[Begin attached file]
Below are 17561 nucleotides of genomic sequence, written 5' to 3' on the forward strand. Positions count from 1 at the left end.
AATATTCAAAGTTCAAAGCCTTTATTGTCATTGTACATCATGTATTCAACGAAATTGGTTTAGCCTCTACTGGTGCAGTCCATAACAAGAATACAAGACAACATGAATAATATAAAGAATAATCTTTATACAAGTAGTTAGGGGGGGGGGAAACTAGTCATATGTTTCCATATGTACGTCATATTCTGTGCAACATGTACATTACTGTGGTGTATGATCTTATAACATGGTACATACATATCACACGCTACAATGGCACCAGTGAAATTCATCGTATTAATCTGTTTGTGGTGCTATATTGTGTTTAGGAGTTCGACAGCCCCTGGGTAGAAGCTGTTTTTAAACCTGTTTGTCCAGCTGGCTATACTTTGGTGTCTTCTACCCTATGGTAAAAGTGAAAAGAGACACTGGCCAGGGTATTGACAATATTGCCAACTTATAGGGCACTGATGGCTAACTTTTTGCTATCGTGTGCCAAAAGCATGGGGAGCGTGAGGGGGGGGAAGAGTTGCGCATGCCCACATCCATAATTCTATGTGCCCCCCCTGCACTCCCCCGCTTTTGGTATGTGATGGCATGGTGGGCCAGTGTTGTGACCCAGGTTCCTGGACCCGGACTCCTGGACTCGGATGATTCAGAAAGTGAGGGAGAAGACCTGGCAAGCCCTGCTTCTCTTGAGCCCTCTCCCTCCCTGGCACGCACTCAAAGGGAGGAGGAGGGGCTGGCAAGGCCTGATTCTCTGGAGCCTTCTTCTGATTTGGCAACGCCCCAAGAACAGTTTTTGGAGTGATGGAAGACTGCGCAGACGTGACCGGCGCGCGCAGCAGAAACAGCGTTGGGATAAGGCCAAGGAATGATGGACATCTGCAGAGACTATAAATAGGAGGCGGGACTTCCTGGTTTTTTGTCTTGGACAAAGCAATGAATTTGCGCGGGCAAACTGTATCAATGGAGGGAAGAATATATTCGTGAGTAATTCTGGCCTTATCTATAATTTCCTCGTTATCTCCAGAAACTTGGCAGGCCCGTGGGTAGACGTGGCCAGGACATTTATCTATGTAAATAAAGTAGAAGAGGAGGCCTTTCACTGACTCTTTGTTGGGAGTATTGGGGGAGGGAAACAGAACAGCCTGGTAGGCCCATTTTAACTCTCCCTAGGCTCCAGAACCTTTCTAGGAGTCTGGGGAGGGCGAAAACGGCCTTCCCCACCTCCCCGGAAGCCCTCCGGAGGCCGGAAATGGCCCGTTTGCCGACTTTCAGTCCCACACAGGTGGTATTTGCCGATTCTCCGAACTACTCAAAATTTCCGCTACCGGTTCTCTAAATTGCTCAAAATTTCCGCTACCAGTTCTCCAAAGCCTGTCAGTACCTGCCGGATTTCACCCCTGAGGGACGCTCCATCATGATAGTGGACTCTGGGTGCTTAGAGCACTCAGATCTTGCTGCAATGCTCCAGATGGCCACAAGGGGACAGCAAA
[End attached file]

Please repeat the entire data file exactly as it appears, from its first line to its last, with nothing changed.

Below are 17561 nucleotides of genomic sequence, written 5' to 3' on the forward strand. Positions count from 1 at the left end.
AATATTCAAAGTTCAAAGCCTTTATTGTCATTGTACATCATGTATTCAACGAAATTGGTTTAGCCTCTACTGGTGCAGTCCATAACAAGAATACAAGACAACATGAATAATATAAAGAATAATCTTTATACAAGTAGTTAGGGGGGGGGGAAACTAGTCATATGTTTCCATATGTACGTCATATTCTGTGCAACATGTACATTACTGTGGTGTATGATCTTATAACATGGTACATACATATCACACGCTACAATGGCACCAGTGAAATTCATCGTATTAATCTGTTTGTGGTGCTATATTGTGTTTAGGAGTTCGACAGCCCCTGGGTAGAAGCTGTTTTTAAACCTGTTTGTCCAGCTGGCTATACTTTGGTGTCTTCTACCCTATGGTAAAAGTGAAAAGAGACACTGGCCAGGGTATTGACAATATTGCCAACTTATAGGGCACTGATGGCTAACTTTTTGCTATCGTGTGCCAAAAGCATGGGGAGCGTGAGGGGGGGGAAGAGTTGCGCATGCCCACATCCATAATTCTATGTGCCCCCCCTGCACTCCCCCGCTTTTGGTATGTGATGGCATGGTGGGCCAGTGTTGTGACCCAGGTTCCTGGACCCGGACTCCTGGACTCGGATGATTCAGAAAGTGAGGGAGAAGACCTGGCAAGCCCTGCTTCTCTTGAGCCCTCTCCCTCCCTGGCACGCACTCAAAGGGAGGAGGAGGGGCTGGCAAGGCCTGATTCTCTGGAGCCTTCTTCTGATTTGGCAACGCCCCAAGAACAGTTTTTGGAGTGATGGAAGACTGCGCAGACGTGACCGGCGCGCGCAGCAGAAACAGCGTTGGGATAAGGCCAAGGAATGATGGACATCTGCAGAGACTATAAATAGGAGGCGGGACTTCCTGGTTTTTTGTCTTGGACAAAGCAATGAATTTGCGCGGGCAAACTGTATCAATGGAGGGAAGAATATATTCGTGAGTAATTCTGGCCTTATCTATAATTTCCTCGTTATCTCCAGAAACTTGGCAGGCCCGTGGGTAGACGTGGCCAGGACATTTATCTATGTAAATAAAGTAGAAGAGGAGGCCTTTCACTGACTCTTTGTTGGGAGTATTGGGGGAGGGAAACAGAACAGCCTGGTAGGCCCATTTTAACTCTCCCTAGGCTCCAGAACCTTTCTAGGAGTCTGGGGAGGGCGAAAACGGCCTTCCCCACCTCCCCGGAAGCCCTCCGGAGGCCGGAAATGGCCCGTTTGCCGACTTTCAGTCCCACACAGGTGGTATTTGCCGATTCTCCGAACTACTCAAAATTTCCGCTACCGGTTCTCTAAATTGCTCAAAATTTCCGCTACCAGTTCTCCAAAGCCTGTCAGTACCTGCCGGATTTCACCCCTGAGGGACGCTCCATCATGATAGTGGACTCTGGGTGCTTAGAGCACTCAGATCTTGCTGCAATGCTCCAGATGGCCACAAGGGGACAGCAAA